W3C home > Mailing lists > Public > www-patentpolicy-comment@w3.org > October 2001

Against RAND and Patent Policy Framework working draft

From: Bruce J. Pezzlo <bpezzlo@plumcc.com>
Date: Sun, 30 Sep 2001 23:55:34 -0400
Message-ID: <4FA06661E784E34EBD749D04A793B342EBCC@steam.plumcomputer.com>
To: <www-patentpolicy-comment@w3.org>
(RE: http://www.w3.org/TR/patent-policy/)

Please extend the September 30 deadline for public comment of the Patent
Policy Framework.  I believe the W3C has not done enough to publicize
this Framework and seek out comment from independant developers.  As
such, an additional month for public review of this framework is
requested.

I disagree with the w3c recommending the allowance of fee-based
standards.

I believe that submittal of a standard should inherenly mean the owner
is giving up Intellectual Property (IP) rights of the technology in
return for the opportunity to have the technology become widely adopted
as an industry standard.  I believe, and expect of w3c org, to stand
behind the principles of open standards.  The w3c should not stop short
of this goal.

I disagree with the notion that companies should be able to continue
charging fee's for technology after they have submitted the technology
to the public standards review board.  Rather, Companies should focus on
profiting from technologies that enable and facilitate the
open-standard.  Encouraging wide adoption of the standard to other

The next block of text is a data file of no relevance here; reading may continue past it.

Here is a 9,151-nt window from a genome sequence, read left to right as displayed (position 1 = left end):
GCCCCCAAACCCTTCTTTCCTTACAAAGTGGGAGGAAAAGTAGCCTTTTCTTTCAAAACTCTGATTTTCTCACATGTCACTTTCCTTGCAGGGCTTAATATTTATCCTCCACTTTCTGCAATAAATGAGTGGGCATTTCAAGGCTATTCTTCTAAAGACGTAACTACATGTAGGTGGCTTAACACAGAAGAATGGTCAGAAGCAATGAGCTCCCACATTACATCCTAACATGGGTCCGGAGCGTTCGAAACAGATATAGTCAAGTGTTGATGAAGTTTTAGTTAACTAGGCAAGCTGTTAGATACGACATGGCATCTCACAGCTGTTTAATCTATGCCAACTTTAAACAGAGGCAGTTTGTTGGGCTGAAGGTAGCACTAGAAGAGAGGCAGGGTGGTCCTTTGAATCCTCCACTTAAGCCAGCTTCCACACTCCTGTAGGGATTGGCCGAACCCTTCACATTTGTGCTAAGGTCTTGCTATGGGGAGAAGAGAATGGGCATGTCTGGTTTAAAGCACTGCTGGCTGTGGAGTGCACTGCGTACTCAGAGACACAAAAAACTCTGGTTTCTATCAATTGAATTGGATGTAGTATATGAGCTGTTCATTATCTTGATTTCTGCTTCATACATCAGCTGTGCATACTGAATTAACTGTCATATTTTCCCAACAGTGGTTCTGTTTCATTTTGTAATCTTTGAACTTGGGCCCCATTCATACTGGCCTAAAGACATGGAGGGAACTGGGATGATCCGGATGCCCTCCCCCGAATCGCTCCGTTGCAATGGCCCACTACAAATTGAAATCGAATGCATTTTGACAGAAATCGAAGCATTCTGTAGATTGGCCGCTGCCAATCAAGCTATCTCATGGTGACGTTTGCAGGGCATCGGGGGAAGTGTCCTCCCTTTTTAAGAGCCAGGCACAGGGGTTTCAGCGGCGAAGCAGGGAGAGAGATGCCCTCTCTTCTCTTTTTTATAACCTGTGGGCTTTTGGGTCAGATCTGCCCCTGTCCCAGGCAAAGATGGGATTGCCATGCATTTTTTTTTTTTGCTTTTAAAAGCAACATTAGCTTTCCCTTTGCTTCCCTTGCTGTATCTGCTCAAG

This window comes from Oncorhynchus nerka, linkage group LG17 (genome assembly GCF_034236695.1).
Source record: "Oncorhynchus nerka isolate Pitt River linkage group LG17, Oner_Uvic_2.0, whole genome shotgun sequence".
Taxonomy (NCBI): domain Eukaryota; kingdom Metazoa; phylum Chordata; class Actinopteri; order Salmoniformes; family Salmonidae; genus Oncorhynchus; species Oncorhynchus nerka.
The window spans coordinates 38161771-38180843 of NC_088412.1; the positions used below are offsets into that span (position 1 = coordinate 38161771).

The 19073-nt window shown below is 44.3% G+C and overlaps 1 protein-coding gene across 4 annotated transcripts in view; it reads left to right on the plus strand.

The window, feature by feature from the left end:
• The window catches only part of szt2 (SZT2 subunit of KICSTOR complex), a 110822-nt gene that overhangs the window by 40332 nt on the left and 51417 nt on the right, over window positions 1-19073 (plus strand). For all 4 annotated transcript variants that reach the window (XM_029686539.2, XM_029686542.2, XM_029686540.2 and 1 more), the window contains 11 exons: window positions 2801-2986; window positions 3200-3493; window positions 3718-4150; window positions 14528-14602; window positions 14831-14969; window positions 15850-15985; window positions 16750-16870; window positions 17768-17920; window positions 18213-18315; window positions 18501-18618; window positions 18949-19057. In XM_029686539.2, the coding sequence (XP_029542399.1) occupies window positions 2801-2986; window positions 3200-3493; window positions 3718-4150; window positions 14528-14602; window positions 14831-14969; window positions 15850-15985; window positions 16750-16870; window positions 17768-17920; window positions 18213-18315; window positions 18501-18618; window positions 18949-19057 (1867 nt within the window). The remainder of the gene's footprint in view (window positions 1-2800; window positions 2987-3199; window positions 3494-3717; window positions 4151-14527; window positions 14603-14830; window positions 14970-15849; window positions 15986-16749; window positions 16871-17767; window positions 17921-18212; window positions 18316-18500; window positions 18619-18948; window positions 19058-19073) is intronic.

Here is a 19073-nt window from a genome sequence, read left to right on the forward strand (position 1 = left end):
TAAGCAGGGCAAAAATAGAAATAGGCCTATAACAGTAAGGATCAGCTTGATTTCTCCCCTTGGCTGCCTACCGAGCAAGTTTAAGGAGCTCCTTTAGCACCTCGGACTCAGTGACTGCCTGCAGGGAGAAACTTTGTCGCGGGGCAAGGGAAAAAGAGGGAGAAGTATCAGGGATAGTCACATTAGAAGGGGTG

developers is in the best interest of companies building technologies
based upon the standards; the best means of industry-wide adoption of
standards is by virtue of a ROYALTY-FREE standard.  Wide adoption of a
standard will ultimately drive the market for companies' product lines
which are designed to enabe and facilitate using the standard.
Meanwhile, it will leave room for innovation.  Already we have seen how
slow the Patent and Trademark offices are to respond to new ideas.

Anything but Royalty-Free Standards, I fear, will result in reluctance
of wide-spread adoption, weakening w3c standards community.  Further, it
will create excessive amounts of IP litigation as innovators become
stymied while attempting to enhance a current fee-based standard.  And
worse of all, it will slow the develoment of technology, as companies
wait very long period of time for their technology to become protected
by patents before submitting them to standard review boards.

Adopting "Reasonable and Non-discrimnatory" (RAND) licensing will stymie
innovation in software development.

One cost of submitting a technology for adoption as an industry standard
should be full submission of the Intellectual Property to the public
domain.  There is clearly room for profit for those with the best tools
to implement the standard.  There should be no need for additional
profit for the use of the standard.

RAND is, perhaps, appropriate for licensing of proprietary software.
However, there is no place for licensing in the use of public domain
standards.  This licensing model is better suited for the purchase of
tools to enable use of the standard.  I suggest the RAND language be a
seperate submittal to the w3c org as a recommended standard method
vendors may adopt for use when licensing their software.  However, this
fee structure should NOT be instituted for industry-standards in and of
themselves.

Please delay the last call period for an additional thiry days, and with
this additional time and spend additional marketing effort to gain the
opinion of independent software developers before moving forward with
the recommendation of the Patent Policy Framework.

Thanks you for all the great work W3C has done heretofore to keep
innovation moving forward on the www.

---
Bruce Pezzlo
MCSD & MCDBA
President
PLUM Computer Consulting, Inc.
(617) 266 - 1942 x201
Fax: (617) 267 - 0895
bpezzlo@plumcc.com 
Received on Monday, 1 October 2001 00:00:22 GMT

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